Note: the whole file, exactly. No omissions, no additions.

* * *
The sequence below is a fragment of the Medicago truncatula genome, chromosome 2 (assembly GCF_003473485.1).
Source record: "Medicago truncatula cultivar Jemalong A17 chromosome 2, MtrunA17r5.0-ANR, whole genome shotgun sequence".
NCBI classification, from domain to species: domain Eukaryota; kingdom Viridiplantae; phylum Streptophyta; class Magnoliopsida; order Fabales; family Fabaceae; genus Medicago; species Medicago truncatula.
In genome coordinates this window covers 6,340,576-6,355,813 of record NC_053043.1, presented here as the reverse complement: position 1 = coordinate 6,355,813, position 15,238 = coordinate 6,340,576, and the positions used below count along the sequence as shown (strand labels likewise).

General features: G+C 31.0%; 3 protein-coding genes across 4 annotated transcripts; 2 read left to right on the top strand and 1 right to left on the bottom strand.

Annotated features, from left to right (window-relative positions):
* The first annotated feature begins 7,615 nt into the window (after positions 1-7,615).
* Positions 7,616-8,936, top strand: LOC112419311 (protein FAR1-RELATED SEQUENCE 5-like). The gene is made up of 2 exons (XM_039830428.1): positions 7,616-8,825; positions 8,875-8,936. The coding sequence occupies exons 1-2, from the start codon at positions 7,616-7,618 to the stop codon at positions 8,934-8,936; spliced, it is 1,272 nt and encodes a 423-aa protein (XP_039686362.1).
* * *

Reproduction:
The sequence below is a fragment of the Medicago truncatula genome, chromosome 2 (assembly GCF_003473485.1).
Source record: "Medicago truncatula cultivar Jemalong A17 chromosome 2, MtrunA17r5.0-ANR, whole genome shotgun sequence".
NCBI classification, from domain to species: domain Eukaryota; kingdom Viridiplantae; phylum Streptophyta; class Magnoliopsida; order Fabales; family Fabaceae; genus Medicago; species Medicago truncatula.
In genome coordinates this window covers 6,340,576-6,355,813 of record NC_053043.1, presented here as the reverse complement: position 1 = coordinate 6,355,813, position 15,238 = coordinate 6,340,576, and the positions used below count along the sequence as shown (strand labels likewise).

General features: G+C 31.0%; 3 protein-coding genes across 4 annotated transcripts; 2 read left to right on the top strand and 1 right to left on the bottom strand.

Annotated features, from left to right (window-relative positions):
* The first annotated feature begins 7,615 nt into the window (after positions 1-7,615).
* Positions 7,616-8,936, top strand: LOC112419311 (protein FAR1-RELATED SEQUENCE 5-like). The gene is made up of 2 exons (XM_039830428.1): positions 7,616-8,825; positions 8,875-8,936. The coding sequence occupies exons 1-2, from the start codon at positions 7,616-7,618 to the stop codon at positions 8,934-8,936; spliced, it is 1,272 nt and encodes a 423-aa protein (XP_039686362.1).